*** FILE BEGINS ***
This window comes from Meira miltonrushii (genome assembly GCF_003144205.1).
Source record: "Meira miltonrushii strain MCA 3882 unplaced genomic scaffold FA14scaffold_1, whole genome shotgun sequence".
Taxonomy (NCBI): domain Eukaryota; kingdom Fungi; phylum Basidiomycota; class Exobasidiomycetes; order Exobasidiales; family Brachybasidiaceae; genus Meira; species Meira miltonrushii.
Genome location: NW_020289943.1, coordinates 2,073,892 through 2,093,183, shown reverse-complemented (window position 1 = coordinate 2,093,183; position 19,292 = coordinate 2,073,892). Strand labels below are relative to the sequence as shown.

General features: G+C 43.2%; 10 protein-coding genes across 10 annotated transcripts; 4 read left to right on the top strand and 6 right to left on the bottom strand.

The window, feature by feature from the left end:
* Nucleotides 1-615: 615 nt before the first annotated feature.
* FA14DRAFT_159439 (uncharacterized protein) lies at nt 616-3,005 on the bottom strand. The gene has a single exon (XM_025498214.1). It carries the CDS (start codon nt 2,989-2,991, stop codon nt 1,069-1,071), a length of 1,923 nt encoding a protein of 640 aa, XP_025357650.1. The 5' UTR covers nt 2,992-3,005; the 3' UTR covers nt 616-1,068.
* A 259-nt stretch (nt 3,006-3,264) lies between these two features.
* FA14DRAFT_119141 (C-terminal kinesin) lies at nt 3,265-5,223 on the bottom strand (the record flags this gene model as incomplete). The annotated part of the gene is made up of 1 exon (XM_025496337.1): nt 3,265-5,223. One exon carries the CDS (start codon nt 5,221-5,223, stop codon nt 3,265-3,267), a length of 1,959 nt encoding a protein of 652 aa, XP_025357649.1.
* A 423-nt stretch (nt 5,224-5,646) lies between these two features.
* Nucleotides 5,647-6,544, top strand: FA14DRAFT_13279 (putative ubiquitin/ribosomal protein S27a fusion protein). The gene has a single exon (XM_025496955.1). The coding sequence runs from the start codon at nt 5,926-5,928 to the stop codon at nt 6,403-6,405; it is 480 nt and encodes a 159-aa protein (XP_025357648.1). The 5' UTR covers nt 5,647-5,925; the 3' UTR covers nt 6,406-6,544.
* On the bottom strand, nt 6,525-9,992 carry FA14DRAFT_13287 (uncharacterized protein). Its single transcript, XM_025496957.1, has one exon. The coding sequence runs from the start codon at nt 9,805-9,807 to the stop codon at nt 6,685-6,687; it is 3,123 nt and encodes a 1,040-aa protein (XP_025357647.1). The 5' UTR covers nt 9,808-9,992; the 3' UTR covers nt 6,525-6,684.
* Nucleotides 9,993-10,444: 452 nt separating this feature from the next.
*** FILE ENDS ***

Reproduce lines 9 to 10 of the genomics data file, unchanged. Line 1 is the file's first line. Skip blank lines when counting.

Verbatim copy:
* A 259-nt stretch (nt 3,006-3,264) lies between these two features.
* FA14DRAFT_119141 (C-terminal kinesin) lies at nt 3,265-5,223 on the bottom strand (the record flags this gene model as incomplete). The annotated part of the gene is made up of 1 exon (XM_025496337.1): nt 3,265-5,223. One exon carries the CDS (start codon nt 5,221-5,223, stop codon nt 3,265-3,267), a length of 1,959 nt encoding a protein of 652 aa, XP_025357649.1.